That's Not For You To Decide.
It's very strange to go back to the Uncharted games after playing The Last of Us. The games share many elements, but they're utterly different in tone. In The Last of Us, killing people makes sense given the context and the character you're playing, and it's treated as brutal and horrific but unavoidable to survive. In the Uncharted games, you're loveable, good-hearted treasure hunter Nathan Drake and the fact that you kill thousands of mercenaries is cheerfully ignored.
(It's also bizarre that picking up twenty bullets at a time is a common occurrence in Uncharted. In The Last of Us, it's Christmas if you manage to find three.)
I suppose 'ha ha, Nate is such a charming dork, TIME TO KILL ANOTHER HUNDRED MERCENARIES' is the problem with trying to tell stories in a videogame. I'm a fierce believer in the narrative potential of games, but games do typically require some sort of gameplay, and sometimes that gameplay is at odds with the story being told. In lighthearted games like the Uncharted series, I suppose you sort of have to ignore the ridiculous amounts of murder you end up committing; it'll completely undermine the way the characters are presented if you think about it for too long. ALL THIS SHOOTING IS A METAPHOR FOR TRAVERSING TRICKY TERRAIN.
This is something that occasionally bothers me in Final Fantasy games, too; most of the games involve human enemies, usually soldiers of some sort, and it rarely seems appropriate for the characters to cut them down without a qualm. It's always a bit odd to think, Hang on, Snow Villiers seems like a really nice guy, but I just made him punch someone to death.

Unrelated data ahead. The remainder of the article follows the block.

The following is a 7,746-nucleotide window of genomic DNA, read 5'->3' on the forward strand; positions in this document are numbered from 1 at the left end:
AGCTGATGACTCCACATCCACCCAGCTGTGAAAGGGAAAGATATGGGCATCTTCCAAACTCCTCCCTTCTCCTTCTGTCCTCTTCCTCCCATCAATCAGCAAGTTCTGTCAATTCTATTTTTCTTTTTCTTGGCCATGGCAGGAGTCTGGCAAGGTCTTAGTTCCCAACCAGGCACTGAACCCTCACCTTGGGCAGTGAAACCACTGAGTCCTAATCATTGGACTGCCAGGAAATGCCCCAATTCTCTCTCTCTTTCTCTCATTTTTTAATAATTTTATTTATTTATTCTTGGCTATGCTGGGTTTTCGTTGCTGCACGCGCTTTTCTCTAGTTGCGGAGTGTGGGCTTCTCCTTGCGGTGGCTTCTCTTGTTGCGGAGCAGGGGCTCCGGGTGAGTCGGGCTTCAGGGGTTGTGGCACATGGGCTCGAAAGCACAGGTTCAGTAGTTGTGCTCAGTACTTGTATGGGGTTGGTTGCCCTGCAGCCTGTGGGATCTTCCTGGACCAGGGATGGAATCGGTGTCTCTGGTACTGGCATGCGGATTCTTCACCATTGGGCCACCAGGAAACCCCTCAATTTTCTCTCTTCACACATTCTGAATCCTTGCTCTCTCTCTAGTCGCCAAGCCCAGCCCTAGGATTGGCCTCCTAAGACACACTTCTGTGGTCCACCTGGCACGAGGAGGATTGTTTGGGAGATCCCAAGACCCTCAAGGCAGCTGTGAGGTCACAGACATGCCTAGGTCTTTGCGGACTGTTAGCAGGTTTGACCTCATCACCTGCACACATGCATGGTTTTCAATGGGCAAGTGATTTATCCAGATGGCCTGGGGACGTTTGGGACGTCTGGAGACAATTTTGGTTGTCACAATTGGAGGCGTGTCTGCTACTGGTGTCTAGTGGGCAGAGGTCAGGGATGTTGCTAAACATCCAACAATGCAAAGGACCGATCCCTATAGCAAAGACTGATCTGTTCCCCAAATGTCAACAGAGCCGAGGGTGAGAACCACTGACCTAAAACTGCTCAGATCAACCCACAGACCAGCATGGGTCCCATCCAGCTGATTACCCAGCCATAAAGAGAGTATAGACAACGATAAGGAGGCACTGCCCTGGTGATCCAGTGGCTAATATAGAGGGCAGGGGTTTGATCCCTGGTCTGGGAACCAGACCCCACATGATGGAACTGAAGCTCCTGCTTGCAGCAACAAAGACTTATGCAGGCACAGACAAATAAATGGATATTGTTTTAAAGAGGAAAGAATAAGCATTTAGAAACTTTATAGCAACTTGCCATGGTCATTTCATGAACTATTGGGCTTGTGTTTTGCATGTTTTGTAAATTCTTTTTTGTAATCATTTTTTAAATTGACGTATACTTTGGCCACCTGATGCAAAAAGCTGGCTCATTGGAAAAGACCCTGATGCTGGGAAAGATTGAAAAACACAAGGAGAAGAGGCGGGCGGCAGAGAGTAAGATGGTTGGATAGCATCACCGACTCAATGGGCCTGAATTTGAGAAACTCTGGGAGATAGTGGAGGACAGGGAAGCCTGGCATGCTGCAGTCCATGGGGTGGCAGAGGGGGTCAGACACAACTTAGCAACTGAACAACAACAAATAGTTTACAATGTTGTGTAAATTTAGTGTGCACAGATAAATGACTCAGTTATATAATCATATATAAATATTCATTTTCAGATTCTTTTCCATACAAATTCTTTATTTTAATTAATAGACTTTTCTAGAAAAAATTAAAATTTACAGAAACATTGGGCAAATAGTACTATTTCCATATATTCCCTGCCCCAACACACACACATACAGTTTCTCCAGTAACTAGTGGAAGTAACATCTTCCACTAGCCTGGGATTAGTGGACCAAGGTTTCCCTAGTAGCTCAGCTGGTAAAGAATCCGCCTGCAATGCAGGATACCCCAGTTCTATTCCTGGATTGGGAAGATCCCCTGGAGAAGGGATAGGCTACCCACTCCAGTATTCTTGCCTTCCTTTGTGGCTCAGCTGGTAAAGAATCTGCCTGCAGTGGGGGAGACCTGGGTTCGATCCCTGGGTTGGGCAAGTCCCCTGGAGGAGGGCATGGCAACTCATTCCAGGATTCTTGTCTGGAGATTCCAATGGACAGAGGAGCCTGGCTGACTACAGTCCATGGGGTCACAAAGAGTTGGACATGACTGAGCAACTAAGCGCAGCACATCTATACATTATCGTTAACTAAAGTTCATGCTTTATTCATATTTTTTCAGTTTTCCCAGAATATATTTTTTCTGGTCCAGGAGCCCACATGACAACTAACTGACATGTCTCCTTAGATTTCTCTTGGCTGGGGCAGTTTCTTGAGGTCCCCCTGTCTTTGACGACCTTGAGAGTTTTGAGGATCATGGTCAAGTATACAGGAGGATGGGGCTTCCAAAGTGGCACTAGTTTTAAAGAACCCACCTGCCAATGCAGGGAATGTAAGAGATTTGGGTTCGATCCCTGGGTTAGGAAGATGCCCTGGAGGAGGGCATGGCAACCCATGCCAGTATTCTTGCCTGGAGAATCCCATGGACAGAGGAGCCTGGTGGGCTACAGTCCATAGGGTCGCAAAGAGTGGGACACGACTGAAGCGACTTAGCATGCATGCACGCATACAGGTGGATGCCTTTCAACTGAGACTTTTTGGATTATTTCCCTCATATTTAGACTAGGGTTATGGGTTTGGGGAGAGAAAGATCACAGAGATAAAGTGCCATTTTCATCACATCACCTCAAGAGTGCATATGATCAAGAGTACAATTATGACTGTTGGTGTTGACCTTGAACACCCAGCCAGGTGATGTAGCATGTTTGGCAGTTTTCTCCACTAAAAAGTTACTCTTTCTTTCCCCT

I'm sure there's a term for this clash between gameplay and tone/story/characterisation. Hang on while I look it up. Ludonarrative dissonance! That's it. Uncharted is ludonarratively dissonancing all over the place.
It's a tricky problem to solve. Not every game in which you fight people can be The Last of Us; The Last of Us is a wonderful game, but I wouldn't be able to cope with that level of bleakness in everything. So I suppose for the moment I'll just accept the fact that loveable treasure hunter Nathan Drake can punch some guys on a train to death and then quip, 'All right, boys, just needed to punch your tickets,' and I'll laugh and say 'Nate, you dork' rather than 'Oh, my God, what's wrong with you?'
After writing the above, I went off and finished my replay of Uncharted 2. I had forgotten how much I love the ending of that game! Nate/Elena continues to be one of my favourite pairings of all time, and their interactions continue to make me make absurd chirping noises. I also really like the friendship that develops between Elena and Chloe; I remember I worried when they first met that their dynamic would be rooted solely in romantic jealousy, so I was surprised and delighted that they ended up getting along extremely well as co-founders of the 'Nathan Drake Ruined Our Lives' club.
LET'S IGNORE ALL THE MERCENARIES THESE GUYS HAVE KILLED AND FOCUS ON HOW MUCH THEY DELIGHT ME.
(I had also forgotten how hot it is when Nate is stumbling around in the Himalayas, slowly bleeding to death. I'm an awful, awful person.)